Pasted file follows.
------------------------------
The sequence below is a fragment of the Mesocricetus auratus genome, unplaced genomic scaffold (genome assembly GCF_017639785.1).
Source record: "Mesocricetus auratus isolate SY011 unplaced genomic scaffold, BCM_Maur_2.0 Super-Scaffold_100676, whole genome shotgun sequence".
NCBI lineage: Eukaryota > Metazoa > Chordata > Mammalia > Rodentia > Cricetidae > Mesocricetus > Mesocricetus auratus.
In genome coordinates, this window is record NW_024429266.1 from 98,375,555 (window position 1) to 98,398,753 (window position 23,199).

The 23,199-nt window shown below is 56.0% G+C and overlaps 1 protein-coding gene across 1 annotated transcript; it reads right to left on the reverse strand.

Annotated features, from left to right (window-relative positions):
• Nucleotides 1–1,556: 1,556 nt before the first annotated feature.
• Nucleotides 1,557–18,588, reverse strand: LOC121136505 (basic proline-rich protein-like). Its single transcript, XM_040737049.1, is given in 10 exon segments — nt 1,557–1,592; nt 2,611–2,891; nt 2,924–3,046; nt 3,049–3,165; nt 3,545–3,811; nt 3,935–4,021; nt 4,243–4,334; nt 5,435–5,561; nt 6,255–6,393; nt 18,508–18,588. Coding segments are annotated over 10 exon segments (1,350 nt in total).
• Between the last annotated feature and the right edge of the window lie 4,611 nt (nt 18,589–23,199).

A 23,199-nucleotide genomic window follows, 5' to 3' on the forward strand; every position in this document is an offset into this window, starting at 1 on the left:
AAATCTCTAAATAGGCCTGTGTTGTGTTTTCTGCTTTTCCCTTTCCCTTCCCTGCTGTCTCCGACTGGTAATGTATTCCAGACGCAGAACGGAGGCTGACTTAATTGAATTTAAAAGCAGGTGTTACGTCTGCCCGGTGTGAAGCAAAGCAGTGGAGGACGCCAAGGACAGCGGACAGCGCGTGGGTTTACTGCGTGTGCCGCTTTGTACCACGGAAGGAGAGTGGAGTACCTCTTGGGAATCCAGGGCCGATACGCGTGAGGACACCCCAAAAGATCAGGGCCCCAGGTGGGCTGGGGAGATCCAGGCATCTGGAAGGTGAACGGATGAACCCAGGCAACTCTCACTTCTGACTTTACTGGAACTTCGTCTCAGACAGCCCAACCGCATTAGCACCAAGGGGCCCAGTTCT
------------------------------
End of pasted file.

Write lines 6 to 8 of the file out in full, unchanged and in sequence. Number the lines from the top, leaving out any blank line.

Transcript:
Annotated features, from left to right (window-relative positions):
• Nucleotides 1–1,556: 1,556 nt before the first annotated feature.
• Nucleotides 1,557–18,588, reverse strand: LOC121136505 (basic proline-rich protein-like). Its single transcript, XM_040737049.1, is given in 10 exon segments — nt 1,557–1,592; nt 2,611–2,891; nt 2,924–3,046; nt 3,049–3,165; nt 3,545–3,811; nt 3,935–4,021; nt 4,243–4,334; nt 5,435–5,561; nt 6,255–6,393; nt 18,508–18,588. Coding segments are annotated over 10 exon segments (1,350 nt in total).